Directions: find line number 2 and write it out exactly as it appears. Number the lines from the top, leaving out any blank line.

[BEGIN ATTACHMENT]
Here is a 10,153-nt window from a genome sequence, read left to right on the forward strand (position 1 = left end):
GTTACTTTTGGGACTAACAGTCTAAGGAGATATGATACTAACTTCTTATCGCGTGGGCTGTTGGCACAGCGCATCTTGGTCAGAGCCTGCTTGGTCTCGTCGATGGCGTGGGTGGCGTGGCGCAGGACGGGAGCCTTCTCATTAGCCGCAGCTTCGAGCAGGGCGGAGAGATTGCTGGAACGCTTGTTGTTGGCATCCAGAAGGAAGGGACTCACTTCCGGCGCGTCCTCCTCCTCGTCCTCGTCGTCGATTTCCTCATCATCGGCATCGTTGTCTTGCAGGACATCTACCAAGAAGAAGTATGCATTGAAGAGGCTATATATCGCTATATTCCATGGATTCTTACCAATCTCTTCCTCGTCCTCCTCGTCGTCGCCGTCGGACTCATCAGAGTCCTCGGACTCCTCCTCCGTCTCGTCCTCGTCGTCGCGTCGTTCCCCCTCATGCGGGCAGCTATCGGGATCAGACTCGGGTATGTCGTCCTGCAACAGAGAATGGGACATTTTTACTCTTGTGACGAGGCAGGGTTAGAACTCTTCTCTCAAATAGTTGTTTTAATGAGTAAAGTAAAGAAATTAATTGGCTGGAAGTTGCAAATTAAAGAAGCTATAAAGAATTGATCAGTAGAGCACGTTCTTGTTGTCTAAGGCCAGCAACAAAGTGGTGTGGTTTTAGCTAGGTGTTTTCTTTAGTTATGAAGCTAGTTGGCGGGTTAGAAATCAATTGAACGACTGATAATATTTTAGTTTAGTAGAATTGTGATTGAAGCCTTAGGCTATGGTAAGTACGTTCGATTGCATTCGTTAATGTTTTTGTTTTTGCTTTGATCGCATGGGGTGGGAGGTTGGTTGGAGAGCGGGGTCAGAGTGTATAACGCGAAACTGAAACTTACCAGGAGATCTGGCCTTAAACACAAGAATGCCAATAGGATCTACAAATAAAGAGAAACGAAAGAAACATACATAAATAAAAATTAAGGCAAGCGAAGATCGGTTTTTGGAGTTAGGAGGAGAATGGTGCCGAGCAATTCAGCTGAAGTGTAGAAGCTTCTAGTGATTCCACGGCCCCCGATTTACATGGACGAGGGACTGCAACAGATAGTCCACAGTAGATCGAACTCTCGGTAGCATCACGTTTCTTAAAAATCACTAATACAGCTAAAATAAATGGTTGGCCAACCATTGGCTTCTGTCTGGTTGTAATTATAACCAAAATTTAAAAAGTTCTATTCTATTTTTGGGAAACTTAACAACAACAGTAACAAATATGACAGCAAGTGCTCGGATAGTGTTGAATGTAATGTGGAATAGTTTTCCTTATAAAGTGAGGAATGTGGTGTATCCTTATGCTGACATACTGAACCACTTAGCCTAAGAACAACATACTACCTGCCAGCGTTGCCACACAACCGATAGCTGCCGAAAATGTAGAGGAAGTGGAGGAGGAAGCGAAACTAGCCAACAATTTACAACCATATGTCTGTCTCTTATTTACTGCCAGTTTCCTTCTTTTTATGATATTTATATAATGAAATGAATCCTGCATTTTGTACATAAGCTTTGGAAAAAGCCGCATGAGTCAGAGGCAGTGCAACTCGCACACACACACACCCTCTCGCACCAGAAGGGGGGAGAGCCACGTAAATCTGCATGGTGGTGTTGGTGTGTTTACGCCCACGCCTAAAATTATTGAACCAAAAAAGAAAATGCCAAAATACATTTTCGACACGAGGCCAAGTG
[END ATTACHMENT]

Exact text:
GTTACTTTTGGGACTAACAGTCTAAGGAGATATGATACTAACTTCTTATCGCGTGGGCTGTTGGCACAGCGCATCTTGGTCAGAGCCTGCTTGGTCTCGTCGATGGCGTGGGTGGCGTGGCGCAGGACGGGAGCCTTCTCATTAGCCGCAGCTTCGAGCAGGGCGGAGAGATTGCTGGAACGCTTGTTGTTGGCATCCAGAAGGAAGGGACTCACTTCCGGCGCGTCCTCCTCCTCGTCCTCGTCGTCGATTTCCTCATCATCGGCATCGTTGTCTTGCAGGACATCTACCAAGAAGAAGTATGCATTGAAGAGGCTATATATCGCTATATTCCATGGATTCTTACCAATCTCTTCCTCGTCCTCCTCGTCGTCGCCGTCGGACTCATCAGAGTCCTCGGACTCCTCCTCCGTCTCGTCCTCGTCGTCGCGTCGTTCCCCCTCATGCGGGCAGCTATCGGGATCAGACTCGGGTATGTCGTCCTGCAACAGAGAATGGGACATTTTTACTCTTGTGACGAGGCAGGGTTAGAACTCTTCTCTCAAATAGTTGTTTTAATGAGTAAAGTAAAGAAATTAATTGGCTGGAAGTTGCAAATTAAAGAAGCTATAAAGAATTGATCAGTAGAGCACGTTCTTGTTGTCTAAGGCCAGCAACAAAGTGGTGTGGTTTTAGCTAGGTGTTTTCTTTAGTTATGAAGCTAGTTGGCGGGTTAGAAATCAATTGAACGACTGATAATATTTTAGTTTAGTAGAATTGTGATTGAAGCCTTAGGCTATGGTAAGTACGTTCGATTGCATTCGTTAATGTTTTTGTTTTTGCTTTGATCGCATGGGGTGGGAGGTTGGTTGGAGAGCGGGGTCAGAGTGTATAACGCGAAACTGAAACTTACCAGGAGATCTGGCCTTAAACACAAGAATGCCAATAGGATCTACAAATAAAGAGAAACGAAAGAAACATACATAAATAAAAATTAAGGCAAGCGAAGATCGGTTTTTGGAGTTAGGAGGAGAATGGTGCCGAGCAATTCAGCTGAAGTGTAGAAGCTTCTAGTGATTCCACGGCCCCCGATTTACATGGACGAGGGACTGCAACAGATAGTCCACAGTAGATCGAACTCTCGGTAGCATCACGTTTCTTAAAAATCACTAATACAGCTAAAATAAATGGTTGGCCAACCATTGGCTTCTGTCTGGTTGTAATTATAACCAAAATTTAAAAAGTTCTATTCTATTTTTGGGAAACTTAACAACAACAGTAACAAATATGACAGCAAGTGCTCGGATAGTGTTGAATGTAATGTGGAATAGTTTTCCTTATAAAGTGAGGAATGTGGTGTATCCTTATGCTGACATACTGAACCACTTAGCCTAAGAACAACATACTACCTGCCAGCGTTGCCACACAACCGATAGCTGCCGAAAATGTAGAGGAAGTGGAGGAGGAAGCGAAACTAGCCAACAATTTACAACCATATGTCTGTCTCTTATTTACTGCCAGTTTCCTTCTTTTTATGATATTTATATAATGAAATGAATCCTGCATTTTGTACATAAGCTTTGGAAAAAGCCGCATGAGTCAGAGGCAGTGCAACTCGCACACACACACACCCTCTCGCACCAGAAGGGGGGAGAGCCACGTAAATCTGCATGGTGGTGTTGGTGTGTTTACGCCCACGCCTAAAATTATTGAACCAAAAAAGAAAATGCCAAAATACATTTTCGACACGAGGCCAAGTG